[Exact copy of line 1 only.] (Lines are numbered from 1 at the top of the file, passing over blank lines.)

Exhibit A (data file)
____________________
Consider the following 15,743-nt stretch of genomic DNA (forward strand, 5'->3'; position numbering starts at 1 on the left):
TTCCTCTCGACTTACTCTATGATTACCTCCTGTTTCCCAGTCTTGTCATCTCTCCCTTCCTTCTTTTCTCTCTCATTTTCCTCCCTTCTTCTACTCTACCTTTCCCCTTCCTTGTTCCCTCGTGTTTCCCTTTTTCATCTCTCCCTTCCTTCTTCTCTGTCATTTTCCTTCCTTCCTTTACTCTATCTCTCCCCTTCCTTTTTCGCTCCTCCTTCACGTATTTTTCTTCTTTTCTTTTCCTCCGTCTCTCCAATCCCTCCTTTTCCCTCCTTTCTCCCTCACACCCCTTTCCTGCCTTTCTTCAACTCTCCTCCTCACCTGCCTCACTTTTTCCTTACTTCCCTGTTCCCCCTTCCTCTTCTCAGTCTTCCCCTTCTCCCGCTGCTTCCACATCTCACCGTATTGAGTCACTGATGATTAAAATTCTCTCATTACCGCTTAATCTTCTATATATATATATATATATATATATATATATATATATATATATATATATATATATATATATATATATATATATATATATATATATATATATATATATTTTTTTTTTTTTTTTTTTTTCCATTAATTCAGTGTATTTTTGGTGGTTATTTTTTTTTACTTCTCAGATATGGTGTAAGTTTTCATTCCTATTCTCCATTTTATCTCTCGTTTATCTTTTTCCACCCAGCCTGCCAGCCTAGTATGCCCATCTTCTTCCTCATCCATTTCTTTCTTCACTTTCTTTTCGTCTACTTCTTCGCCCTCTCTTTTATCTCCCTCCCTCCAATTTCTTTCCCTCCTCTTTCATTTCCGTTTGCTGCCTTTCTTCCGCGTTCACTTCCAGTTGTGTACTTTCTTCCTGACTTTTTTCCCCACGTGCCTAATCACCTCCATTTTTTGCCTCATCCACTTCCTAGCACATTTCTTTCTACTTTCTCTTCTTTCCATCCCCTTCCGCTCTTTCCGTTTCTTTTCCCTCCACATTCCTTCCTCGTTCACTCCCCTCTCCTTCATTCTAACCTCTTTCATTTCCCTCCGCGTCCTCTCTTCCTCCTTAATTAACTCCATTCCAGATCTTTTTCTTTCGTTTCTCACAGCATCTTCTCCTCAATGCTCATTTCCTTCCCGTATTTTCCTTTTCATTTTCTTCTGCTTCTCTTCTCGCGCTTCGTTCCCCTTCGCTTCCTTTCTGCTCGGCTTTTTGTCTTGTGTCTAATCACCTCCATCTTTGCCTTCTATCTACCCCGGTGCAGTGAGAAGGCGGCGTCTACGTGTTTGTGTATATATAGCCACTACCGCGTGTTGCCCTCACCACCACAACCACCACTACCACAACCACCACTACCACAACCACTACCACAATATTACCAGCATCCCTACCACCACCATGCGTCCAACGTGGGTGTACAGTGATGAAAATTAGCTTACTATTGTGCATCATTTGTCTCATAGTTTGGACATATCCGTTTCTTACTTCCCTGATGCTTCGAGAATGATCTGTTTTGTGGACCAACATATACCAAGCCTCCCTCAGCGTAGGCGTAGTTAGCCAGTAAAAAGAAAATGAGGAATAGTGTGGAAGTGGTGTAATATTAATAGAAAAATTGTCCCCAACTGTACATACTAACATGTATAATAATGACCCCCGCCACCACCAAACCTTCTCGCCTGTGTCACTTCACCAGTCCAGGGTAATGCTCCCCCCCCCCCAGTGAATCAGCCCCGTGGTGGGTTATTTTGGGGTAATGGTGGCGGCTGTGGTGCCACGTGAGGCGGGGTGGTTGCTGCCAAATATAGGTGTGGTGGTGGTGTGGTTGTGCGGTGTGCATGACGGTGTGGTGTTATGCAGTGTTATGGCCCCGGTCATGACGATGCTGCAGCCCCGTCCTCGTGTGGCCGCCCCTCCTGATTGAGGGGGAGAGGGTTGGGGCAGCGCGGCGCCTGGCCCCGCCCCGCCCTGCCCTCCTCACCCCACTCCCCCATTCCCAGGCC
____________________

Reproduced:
Consider the following 15,743-nt stretch of genomic DNA (forward strand, 5'->3'; position numbering starts at 1 on the left):